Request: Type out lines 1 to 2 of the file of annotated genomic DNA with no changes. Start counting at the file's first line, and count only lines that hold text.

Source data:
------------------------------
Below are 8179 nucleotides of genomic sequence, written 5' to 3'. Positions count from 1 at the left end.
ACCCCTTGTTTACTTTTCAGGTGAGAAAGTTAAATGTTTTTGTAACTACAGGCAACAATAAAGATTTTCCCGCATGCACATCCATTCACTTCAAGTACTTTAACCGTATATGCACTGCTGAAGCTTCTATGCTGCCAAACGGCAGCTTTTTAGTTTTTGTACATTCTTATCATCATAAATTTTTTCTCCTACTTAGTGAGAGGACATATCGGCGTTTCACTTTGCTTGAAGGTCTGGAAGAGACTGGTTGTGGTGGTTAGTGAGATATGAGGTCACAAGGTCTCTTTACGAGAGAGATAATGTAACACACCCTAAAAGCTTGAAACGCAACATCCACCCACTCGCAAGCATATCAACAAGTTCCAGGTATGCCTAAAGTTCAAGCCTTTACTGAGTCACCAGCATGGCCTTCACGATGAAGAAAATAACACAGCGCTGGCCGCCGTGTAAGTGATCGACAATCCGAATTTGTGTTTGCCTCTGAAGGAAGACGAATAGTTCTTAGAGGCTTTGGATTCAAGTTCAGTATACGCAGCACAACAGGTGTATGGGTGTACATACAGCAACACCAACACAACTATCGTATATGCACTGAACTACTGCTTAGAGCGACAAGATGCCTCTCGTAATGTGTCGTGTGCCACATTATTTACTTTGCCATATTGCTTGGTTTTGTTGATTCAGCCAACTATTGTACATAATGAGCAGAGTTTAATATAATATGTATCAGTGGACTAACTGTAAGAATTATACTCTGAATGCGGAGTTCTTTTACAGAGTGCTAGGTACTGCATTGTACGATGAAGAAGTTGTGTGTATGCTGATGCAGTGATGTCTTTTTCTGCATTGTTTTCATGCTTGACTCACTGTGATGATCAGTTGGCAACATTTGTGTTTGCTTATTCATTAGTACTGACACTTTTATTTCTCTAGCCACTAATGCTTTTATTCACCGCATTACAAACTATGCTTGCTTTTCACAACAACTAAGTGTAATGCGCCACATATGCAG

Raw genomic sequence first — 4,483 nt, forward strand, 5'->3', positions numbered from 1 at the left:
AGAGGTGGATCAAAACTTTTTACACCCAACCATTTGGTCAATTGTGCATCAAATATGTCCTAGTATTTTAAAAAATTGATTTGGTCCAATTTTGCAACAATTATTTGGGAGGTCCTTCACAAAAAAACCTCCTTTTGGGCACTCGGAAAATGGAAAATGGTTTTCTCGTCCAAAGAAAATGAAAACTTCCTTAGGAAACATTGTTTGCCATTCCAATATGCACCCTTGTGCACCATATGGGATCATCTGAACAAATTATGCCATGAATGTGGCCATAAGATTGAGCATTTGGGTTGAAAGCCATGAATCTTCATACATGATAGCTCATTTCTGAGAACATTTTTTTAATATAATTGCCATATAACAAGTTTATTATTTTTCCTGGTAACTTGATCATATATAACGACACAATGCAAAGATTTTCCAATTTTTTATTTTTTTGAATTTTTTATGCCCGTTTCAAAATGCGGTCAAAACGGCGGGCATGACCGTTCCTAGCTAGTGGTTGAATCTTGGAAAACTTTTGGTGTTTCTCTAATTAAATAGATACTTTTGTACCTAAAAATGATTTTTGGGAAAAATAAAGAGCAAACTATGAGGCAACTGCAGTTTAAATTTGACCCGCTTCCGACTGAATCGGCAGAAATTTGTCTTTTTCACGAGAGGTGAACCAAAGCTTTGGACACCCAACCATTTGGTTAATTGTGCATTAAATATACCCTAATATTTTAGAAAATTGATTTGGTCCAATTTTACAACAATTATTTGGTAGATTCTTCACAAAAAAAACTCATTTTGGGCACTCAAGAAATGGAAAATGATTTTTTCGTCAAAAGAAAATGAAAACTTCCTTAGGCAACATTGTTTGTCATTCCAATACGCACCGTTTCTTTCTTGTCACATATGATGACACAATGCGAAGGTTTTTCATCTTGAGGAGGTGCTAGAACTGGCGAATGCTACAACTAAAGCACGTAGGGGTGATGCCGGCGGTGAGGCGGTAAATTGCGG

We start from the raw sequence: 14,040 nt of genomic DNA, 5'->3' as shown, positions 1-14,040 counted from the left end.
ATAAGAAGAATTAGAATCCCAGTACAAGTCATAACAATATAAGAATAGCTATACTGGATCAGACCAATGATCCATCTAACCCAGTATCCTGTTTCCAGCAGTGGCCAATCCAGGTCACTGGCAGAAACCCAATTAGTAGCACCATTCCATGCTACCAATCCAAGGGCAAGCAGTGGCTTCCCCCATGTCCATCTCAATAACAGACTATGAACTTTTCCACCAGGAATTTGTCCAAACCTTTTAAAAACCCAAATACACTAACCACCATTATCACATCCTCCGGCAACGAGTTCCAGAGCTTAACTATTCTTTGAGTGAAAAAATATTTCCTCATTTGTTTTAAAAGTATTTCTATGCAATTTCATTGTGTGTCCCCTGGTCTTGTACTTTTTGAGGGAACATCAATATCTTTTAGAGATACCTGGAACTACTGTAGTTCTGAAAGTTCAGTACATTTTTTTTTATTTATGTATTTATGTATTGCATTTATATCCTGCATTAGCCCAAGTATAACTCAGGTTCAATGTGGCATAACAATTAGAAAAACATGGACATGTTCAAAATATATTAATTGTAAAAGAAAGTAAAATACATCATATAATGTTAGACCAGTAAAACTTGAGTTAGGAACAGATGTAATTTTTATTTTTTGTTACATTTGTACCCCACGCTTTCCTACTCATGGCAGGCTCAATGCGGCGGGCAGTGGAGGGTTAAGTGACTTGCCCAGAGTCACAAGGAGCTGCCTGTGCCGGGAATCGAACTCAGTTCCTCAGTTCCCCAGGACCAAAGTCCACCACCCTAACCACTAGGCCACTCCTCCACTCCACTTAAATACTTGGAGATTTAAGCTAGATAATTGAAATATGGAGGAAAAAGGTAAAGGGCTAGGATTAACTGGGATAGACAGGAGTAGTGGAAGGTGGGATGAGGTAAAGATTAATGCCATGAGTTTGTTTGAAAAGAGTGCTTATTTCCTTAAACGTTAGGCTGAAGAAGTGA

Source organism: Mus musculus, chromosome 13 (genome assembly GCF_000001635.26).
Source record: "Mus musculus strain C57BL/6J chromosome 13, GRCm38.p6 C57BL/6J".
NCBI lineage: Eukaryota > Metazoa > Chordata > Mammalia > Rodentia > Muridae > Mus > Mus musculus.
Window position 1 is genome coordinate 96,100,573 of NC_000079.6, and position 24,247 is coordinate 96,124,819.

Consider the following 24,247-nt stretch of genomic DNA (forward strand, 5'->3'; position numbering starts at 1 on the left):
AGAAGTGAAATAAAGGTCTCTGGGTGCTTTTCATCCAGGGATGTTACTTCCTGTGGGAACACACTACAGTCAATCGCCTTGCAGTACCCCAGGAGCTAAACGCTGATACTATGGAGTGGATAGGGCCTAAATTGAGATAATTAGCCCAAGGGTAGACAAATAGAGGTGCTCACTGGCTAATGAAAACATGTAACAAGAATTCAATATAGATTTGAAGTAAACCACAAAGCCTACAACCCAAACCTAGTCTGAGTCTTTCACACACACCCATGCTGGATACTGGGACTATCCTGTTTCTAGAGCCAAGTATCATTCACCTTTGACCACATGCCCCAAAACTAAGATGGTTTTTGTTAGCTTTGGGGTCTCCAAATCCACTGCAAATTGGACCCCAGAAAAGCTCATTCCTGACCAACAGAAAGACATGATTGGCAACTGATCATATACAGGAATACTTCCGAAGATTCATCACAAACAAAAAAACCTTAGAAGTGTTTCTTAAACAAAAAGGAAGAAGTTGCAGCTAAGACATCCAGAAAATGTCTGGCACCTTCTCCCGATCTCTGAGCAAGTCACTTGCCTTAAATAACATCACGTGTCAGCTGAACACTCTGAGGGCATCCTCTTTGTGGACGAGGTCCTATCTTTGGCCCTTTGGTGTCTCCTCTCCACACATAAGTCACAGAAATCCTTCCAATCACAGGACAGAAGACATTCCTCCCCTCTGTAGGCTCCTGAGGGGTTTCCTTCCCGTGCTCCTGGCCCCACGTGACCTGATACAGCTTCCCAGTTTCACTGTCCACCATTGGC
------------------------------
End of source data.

Below are 8179 nucleotides of genomic sequence, written 5' to 3'. Positions count from 1 at the left end.
ACCCCTTGTTTACTTTTCAGGTGAGAAAGTTAAATGTTTTTGTAACTACAGGCAACAATAAAGATTTTCCCGCATGCACATCCATTCACTTCAAGTACTTTAACCGTATATGCACTGCTGAAGCTTCTATGCTGCCAAACGGCAGCTTTTTAGTTTTTGTACATTCTTATCATCATAAATTTTTTCTCCTACTTAGTGAGAGGACATATCGGCGTTTCACTTTGCTTGAAGGTCTGGAAGAGACTGGTTGTGGTGGTTAGTGAGATATGAGGTCACAAGGTCTCTTTACGAGAGAGATAATGTAACACACCCTAAAAGCTTGAAACGCAACATCCACCCACTCGCAAGCATATCAACAAGTTCCAGGTATGCCTAAAGTTCAAGCCTTTACTGAGTCACCAGCATGGCCTTCACGATGAAGAAAATAACACAGCGCTGGCCGCCGTGTAAGTGATCGACAATCCGAATTTGTGTTTGCCTCTGAAGGAAGACGAATAGTTCTTAGAGGCTTTGGATTCAAGTTCAGTATACGCAGCACAACAGGTGTATGGGTGTACATACAGCAACACCAACACAACTATCGTATATGCACTGAACTACTGCTTAGAGCGACAAGATGCCTCTCGTAATGTGTCGTGTGCCACATTATTTACTTTGCCATATTGCTTGGTTTTGTTGATTCAGCCAACTATTGTACATAATGAGCAGAGTTTAATATAATATGTATCAGTGGACTAACTGTAAGAATTATACTCTGAATGCGGAGTTCTTTTACAGAGTGCTAGGTACTGCATTGTACGATGAAGAAGTTGTGTGTATGCTGATGCAGTGATGTCTTTTTCTGCATTGTTTTCATGCTTGACTCACTGTGATGATCAGTTGGCAACATTTGTGTTTGCTTATTCATTAGTACTGACACTTTTATTTCTCTAGCCACTAATGCTTTTATTCACCGCATTACAAACTATGCTTGCTTTTCACAACAACTAAGTGTAATGCGCCACATATGCAG